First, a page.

JOHN KIRIAKOU: Derek Chauvin & the State of US Prisons

The most incarcerated country on Earth needs to change its entire criminal justice system. It’s irreparably broken at every level.

Mural at the abandoned Atlanta Prison Farm in Georgia, August 2013. (RJ, Flickr, CC BY-SA 2.0)

By John Kiriakou
Special to Consortium News

I’ve written a lot about the corrupt, inefficient and failing Federal Bureau of Prisons (BOP.)  Most recently, the mainstream media have lauded the BOP’s new director, Colette Peters, who was brought in to “clean the place up.” 

Peters is a former successful director of the Oregon Department of Corrections. The idea was that, rather than promote somebody from within the BOP to lead it, which has been done time and time again and which has failed time and time again, maybe a fresh face from outside could bring a new perspective and could turn the BOP around.  

That hasn’t happened.  If anything, Peters has been ignored by her subordinates and, in many cases, circumvented.  While by all accounts, she’s a very nice person who means well and who really does want to improve federal prisons, she is powerless to do so. 

In the absence of real accountability and any meaningful oversight from Capitol Hill, she is doomed to fail. If 2023 has been any indication, that failure is going to be clear.

[Related: JOHN KIRIAKOU: US Prison Chief’s Dim Prospects]

The BOP’s most recent appearance in the media has been related to the near-fatal stabbing of former police officer Derek Chauvin, who is serving a sentence of 22-and-a-half years in prison for his role in the murder of George Floyd.  

Chauvin is doing his time in the federal system because it is supposed to be safer than most state prison systems. Chauvin otherwise would have been in a state penitentiary in Minnesota.  

Instead, he is in a medium-security federal prison in Tucson, Arizona.  He was stabbed there by another prisoner on Nov. 24 and guards had to “perform life-saving measures” on him.

Federal Correctional Institution in Tucson, Arizona. (Wikimedia Commons, Public domain)

The BOP’s headquarters blamed staffing problems for the stabbing, saying that there simply aren’t enough prison guards to keep the facilities safe.  I’m no apologist for the BOP, but in a country with 4 percent of the world’s population and 25 percent of its prison population, according to World Prison Brief — and an employee suicide rate that’s off the charts (all while earning so little money that qualifies many guards for food stamps), who would want to work for the BOP?

In the meantime, the BOP’s 2023 problems have not been limited to the Chauvin stabbing or to the earlier stabbing of Dr. Larry Nassar, the physician and former team doctor for the U.S. National Women’s Gymnastics Team who molested hundreds of girls and young women under his care.  Other incidents include:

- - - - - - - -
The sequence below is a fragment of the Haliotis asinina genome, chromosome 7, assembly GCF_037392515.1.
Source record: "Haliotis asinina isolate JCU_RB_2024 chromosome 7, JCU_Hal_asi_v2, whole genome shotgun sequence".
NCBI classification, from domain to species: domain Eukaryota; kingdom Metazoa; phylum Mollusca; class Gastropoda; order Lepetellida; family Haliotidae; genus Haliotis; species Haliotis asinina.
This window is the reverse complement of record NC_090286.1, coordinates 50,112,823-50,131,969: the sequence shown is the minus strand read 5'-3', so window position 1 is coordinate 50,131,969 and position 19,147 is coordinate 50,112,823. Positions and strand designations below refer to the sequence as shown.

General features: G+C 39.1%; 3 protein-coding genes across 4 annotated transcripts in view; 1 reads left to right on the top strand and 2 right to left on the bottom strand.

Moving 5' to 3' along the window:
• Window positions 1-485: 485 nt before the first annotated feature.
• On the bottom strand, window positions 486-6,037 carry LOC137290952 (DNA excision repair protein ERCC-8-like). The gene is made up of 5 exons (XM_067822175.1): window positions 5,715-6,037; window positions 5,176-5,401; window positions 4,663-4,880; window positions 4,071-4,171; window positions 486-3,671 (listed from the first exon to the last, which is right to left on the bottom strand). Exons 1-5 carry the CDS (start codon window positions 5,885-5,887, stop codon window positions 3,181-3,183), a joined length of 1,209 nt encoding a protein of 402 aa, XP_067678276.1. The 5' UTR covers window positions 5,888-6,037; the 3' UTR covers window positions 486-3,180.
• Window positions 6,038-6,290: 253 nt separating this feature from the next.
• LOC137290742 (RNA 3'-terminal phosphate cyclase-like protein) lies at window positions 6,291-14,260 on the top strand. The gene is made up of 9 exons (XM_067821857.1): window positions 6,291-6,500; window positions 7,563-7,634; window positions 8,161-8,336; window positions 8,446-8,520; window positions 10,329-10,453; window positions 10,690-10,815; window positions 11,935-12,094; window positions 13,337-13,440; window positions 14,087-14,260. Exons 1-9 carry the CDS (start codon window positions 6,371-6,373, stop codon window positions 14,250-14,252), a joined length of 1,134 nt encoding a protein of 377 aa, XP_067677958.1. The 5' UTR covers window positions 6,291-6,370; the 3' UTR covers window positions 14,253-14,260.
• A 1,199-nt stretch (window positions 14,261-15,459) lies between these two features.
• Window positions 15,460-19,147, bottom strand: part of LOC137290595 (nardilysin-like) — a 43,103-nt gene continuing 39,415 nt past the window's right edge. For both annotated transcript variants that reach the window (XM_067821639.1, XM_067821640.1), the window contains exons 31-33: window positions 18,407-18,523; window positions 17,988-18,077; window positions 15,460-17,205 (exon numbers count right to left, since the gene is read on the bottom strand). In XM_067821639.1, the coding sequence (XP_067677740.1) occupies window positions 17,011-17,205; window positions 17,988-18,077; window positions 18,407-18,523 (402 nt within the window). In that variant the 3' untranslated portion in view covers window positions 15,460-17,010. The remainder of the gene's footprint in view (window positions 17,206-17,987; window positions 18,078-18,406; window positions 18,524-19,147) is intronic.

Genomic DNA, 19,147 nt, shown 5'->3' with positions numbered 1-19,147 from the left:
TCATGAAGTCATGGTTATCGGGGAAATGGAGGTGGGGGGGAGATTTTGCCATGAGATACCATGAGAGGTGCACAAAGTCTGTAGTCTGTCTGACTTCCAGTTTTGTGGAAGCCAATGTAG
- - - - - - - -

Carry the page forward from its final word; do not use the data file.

• A BOP guard in Florida was recently charged with 14 felony counts of wire fraud, disability fraud, and aggravated identity theft in a scheme that allegedly netted her $40,000.  Katrina Denise McCoy faces 20 years in prison.

  • Another BOP guard, Fiona Eyana Palmer, was found guilty of sexually abusing a prisoner and asking the prisoner to lie to federal investigators. She faced up to 20 years in prison, but was sentenced to only 15 months.

  • A BOP guard in Texas, Jasmine Arellano, was sentenced to a year and a day in prison after being found guilty of taking bribes to smuggle cocaine, marijuana and vodka into the prison in which she worked.  She had faced up to 15 years in prison.

Main office of the Federal Bureau of Prisons in Washington, D.C. (AgnosticPreachersKid, Wikimedia Commons, CC BY-SA 4.0)

These problems are not limited to the BOP. There are similar problems in state prison systems and local and county jails.  Here’s a sample:

  • Larry Eugene Price was taken into custody in Fort Smith, Arkansas, in the midst of a severe mental health crisis and charged with threatening a police officer.  He was held on $100 bail.  Unable to pay it, he remained in jail.  For reasons that are still unclear, but possibly as punishment for his verbal abuse of the sheriff’s deputies, Price was denied food. Three months later, after being found eating his own feces, he died.  The local coroner ruled that his death was caused by “starvation.”

  • The Federal District Court for the Eastern District of Tennessee found that two female prisoners had been forced to perform “sex shows” for a guard.  The guard, Travis Hank Davis, forced the women to perform sex acts on each other while he watched and masturbated.  The court granted the women a settlement of $110,000. Davis was fired, but no charges were brought against him.

  • The state of Pennsylvania agreed to pay prisoner Warren Easley $30,000 after 15 guards were found to have beaten and tortured him because they were angry that he repeatedly attempted suicide. His attempts resulted in more than 60 stitches and three outside hospital visits.

  • Perry Belden, a prisoner in San Bernardino County, California, kept saying he was sick.  Guards ignored him until they finally found him unconscious on the floor of his cell.  It turned out that Belden was in renal failure.  He had to have both of his legs and his left hand amputated.  A judge found that he had been suffering from potentially lethal dehydration for days before passing out.  The court granted Belden $1.25 million in damages.

  • The family of Cindy Lou Hill was granted $27 million after guards in the Spokane County Jail denied Hill medical care for a ruptured intestine.  She died in agony after three days, found in a pool of her own blood and vomit.

  • Chad Stanbro was awarded $2.06 million after a beating from guards left him paralyzed from the neck down.  What did he do to deserve such treatment?  While getting a tooth pulled in the prison infirmary, Stanbro knocked over a medical device.